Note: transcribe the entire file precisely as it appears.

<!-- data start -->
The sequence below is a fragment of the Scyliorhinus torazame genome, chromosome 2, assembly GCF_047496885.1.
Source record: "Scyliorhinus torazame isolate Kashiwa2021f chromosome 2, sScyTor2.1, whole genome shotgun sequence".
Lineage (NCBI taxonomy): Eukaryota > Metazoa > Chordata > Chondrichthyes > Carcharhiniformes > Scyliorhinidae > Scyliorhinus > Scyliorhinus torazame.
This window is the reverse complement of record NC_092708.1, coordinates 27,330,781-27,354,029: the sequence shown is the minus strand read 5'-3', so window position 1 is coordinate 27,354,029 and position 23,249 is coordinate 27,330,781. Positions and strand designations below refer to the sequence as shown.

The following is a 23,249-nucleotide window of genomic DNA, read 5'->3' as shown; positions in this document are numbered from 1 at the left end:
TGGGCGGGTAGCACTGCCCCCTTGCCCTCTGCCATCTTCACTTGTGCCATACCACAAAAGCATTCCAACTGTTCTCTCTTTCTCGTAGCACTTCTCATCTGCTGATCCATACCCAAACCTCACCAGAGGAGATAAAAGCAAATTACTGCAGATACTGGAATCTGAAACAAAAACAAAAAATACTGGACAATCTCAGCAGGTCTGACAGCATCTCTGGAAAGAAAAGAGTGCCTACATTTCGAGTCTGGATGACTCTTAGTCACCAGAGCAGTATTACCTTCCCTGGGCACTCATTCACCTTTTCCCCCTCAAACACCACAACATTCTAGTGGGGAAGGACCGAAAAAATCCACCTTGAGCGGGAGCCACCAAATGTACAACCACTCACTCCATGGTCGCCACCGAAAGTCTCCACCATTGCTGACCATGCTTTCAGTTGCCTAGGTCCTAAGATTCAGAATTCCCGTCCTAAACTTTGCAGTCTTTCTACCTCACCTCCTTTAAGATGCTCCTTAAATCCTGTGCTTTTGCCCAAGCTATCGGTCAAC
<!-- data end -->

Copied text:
The sequence below is a fragment of the Scyliorhinus torazame genome, chromosome 2, assembly GCF_047496885.1.
Source record: "Scyliorhinus torazame isolate Kashiwa2021f chromosome 2, sScyTor2.1, whole genome shotgun sequence".
Lineage (NCBI taxonomy): Eukaryota > Metazoa > Chordata > Chondrichthyes > Carcharhiniformes > Scyliorhinidae > Scyliorhinus > Scyliorhinus torazame.
This window is the reverse complement of record NC_092708.1, coordinates 27,330,781-27,354,029: the sequence shown is the minus strand read 5'-3', so window position 1 is coordinate 27,354,029 and position 23,249 is coordinate 27,330,781. Positions and strand designations below refer to the sequence as shown.

The following is a 23,249-nucleotide window of genomic DNA, read 5'->3' as shown; positions in this document are numbered from 1 at the left end:
TGGGCGGGTAGCACTGCCCCCTTGCCCTCTGCCATCTTCACTTGTGCCATACCACAAAAGCATTCCAACTGTTCTCTCTTTCTCGTAGCACTTCTCATCTGCTGATCCATACCCAAACCTCACCAGAGGAGATAAAAGCAAATTACTGCAGATACTGGAATCTGAAACAAAAACAAAAAATACTGGACAATCTCAGCAGGTCTGACAGCATCTCTGGAAAGAAAAGAGTGCCTACATTTCGAGTCTGGATGACTCTTAGTCACCAGAGCAGTATTACCTTCCCTGGGCACTCATTCACCTTTTCCCCCTCAAACACCACAACATTCTAGTGGGGAAGGACCGAAAAAATCCACCTTGAGCGGGAGCCACCAAATGTACAACCACTCACTCCATGGTCGCCACCGAAAGTCTCCACCATTGCTGACCATGCTTTCAGTTGCCTAGGTCCTAAGATTCAGAATTCCCGTCCTAAACTTTGCAGTCTTTCTACCTCACCTCCTTTAAGATGCTCCTTAAATCCTGTGCTTTTGCCCAAGCTATCGGTCAAC